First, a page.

Cable operators have a strong incentive to move quickly to offer Internet services on television sets. If they don't, subscribers may discover they can satisfy their news and entertainment needs from the Internet on their Web-enabled TVs — and save the $60 or so they pay each month to receive cable channels such as TBS, USA Network, ESPN, MTV.
Still, most cable operators can't offer Web services overnight.
"There are many different kinds of (cable) digital set-top boxes out there," says Liao. "They all need to have software put in (to accommodate Internet connections). And the software has to be customized to that hardware."
If cable operators move too slowly, consumers may connect their TVs to the Internet through devices from Apple TV, Roku, TiVo's Xbox game player.
Who will win the race?
"That's the $1 million question," says ABI Research analyst Michael Inouye. "It could go either way."
TV set manufacturers say that their recent adoption of Yahoo's widgets should help make consumers and software developers more comfortable with Web-enabled televisions.
Although Sony began to offer Web-enabled TVs in 2007, "We launched (the Yahoo widgets) about six months ago," Waynick says. "So they're really just starting to come into the marketplace."
Manufacturers hope that software firms will be motivated to develop lots of Web TV apps as they see how easy it is to adapt them to different sets, says Russ Schafer, Yahoo's senior director of marketing for connected TVs and desktops.
Yahoo's rules dictate how widgets look and work, and limit spam and content that many users might deem offensive, including gambling and sexually risqué references. Manufacturers still can tailor Yahoo's widgets to suit their styles. For example, Samsung's are blue, while LG's are red. Vizio is using the widgets for all of its controls, including screen brightness and settings. (Panasonic uses a different navigation system.) But there's a bottleneck at Yahoo as it struggles to approve each application.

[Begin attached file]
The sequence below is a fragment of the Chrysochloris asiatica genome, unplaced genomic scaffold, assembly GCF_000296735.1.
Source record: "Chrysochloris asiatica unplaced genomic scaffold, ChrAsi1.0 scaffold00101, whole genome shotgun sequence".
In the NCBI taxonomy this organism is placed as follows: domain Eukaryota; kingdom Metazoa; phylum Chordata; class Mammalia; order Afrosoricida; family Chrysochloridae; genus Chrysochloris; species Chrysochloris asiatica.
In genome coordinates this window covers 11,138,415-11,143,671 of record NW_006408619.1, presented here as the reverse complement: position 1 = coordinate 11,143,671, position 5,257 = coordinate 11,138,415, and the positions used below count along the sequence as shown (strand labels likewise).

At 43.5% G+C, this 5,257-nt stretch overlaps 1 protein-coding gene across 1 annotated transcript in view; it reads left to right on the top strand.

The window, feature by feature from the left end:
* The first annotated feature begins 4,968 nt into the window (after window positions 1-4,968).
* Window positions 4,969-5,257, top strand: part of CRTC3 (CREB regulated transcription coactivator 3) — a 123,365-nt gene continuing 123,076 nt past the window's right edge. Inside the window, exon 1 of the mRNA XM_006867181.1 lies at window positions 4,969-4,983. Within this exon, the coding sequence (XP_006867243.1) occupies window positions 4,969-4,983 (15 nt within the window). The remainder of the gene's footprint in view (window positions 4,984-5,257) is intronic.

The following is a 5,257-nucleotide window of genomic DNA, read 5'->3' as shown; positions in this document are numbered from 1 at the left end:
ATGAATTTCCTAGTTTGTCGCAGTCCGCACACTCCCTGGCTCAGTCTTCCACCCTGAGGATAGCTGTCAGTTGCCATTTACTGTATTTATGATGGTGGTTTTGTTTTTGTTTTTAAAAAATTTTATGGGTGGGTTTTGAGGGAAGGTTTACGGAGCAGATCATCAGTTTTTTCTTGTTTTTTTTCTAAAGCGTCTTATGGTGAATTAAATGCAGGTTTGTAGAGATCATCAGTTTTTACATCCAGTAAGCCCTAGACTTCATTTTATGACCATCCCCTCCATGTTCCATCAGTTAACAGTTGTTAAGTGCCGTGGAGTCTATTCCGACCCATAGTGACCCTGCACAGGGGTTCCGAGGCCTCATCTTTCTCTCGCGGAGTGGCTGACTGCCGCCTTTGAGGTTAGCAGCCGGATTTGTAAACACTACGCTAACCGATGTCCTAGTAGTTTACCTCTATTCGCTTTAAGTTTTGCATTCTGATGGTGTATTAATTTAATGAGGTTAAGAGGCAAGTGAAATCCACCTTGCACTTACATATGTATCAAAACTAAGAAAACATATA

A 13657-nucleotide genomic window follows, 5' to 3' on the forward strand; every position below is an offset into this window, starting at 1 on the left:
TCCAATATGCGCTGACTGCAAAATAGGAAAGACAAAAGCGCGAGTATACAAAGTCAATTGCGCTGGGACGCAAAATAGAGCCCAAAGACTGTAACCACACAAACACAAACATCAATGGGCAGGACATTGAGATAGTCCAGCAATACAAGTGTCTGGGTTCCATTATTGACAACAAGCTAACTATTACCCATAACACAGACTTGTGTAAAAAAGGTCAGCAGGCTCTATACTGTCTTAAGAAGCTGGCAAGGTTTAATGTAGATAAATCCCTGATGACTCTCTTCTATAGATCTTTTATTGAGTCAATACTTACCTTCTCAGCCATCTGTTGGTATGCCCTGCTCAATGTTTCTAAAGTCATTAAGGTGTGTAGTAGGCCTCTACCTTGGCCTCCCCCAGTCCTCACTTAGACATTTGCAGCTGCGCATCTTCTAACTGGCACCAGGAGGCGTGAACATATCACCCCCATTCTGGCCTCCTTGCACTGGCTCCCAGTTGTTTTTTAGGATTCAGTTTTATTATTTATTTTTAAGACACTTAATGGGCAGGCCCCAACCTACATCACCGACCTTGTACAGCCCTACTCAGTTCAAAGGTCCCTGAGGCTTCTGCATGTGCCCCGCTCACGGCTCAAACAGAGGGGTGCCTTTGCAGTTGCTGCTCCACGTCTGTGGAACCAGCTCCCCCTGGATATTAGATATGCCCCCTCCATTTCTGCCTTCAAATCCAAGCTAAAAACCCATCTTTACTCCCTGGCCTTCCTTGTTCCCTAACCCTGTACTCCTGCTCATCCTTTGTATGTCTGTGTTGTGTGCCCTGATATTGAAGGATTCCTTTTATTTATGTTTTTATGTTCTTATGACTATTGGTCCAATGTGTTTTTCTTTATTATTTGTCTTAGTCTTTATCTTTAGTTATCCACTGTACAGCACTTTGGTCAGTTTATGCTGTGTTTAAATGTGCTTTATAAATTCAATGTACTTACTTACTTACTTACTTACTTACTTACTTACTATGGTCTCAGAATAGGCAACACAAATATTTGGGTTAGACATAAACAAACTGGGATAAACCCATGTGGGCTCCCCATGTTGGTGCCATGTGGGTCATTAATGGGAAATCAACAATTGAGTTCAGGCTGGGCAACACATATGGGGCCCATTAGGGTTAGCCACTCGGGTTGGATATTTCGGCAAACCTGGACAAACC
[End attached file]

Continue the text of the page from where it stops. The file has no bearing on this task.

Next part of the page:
"I have a database of over 1,000 (firms) just waiting for a development kit so they can come onto the platform," Schafer says. "We've been holding everything back, waiting to get a fast quality-assurance process. We're trying to speed that up."
Widgets aren't a big money maker for Yahoo just yet.
"The way we will make money in the future is by advertising once we aggregate enough of an audience," Schafer says.
Yahoo's central position, though, already gives it a lot of leverage as it cuts deals with developers.
"When we start talking about ad placement, that's when they get excited because they have an ad engine," says Jeff Allen, CEO of Rallypoint, which offers data and services for fantasy sports fans. There's also a question of whose widgets stand out on the screen where viewers pick ones to download. Yahoo "has a Google or an Apple model," Allen says. "If you want to be at the top of the list, then pay a fee."
That gate-keeping strategy may work for now. But today's business plans could quickly become obsolete if optimists finally are right about convergence, and consumers clamor for the flexibility to explore the far corners of cyberspace.
"There is a whole bunch of information or communication that I rely on from the Internet," says Jeremy Allaire, CEO of Web video company Brightcove. "And I want those to be available from a remote while sitting in front of a big screen."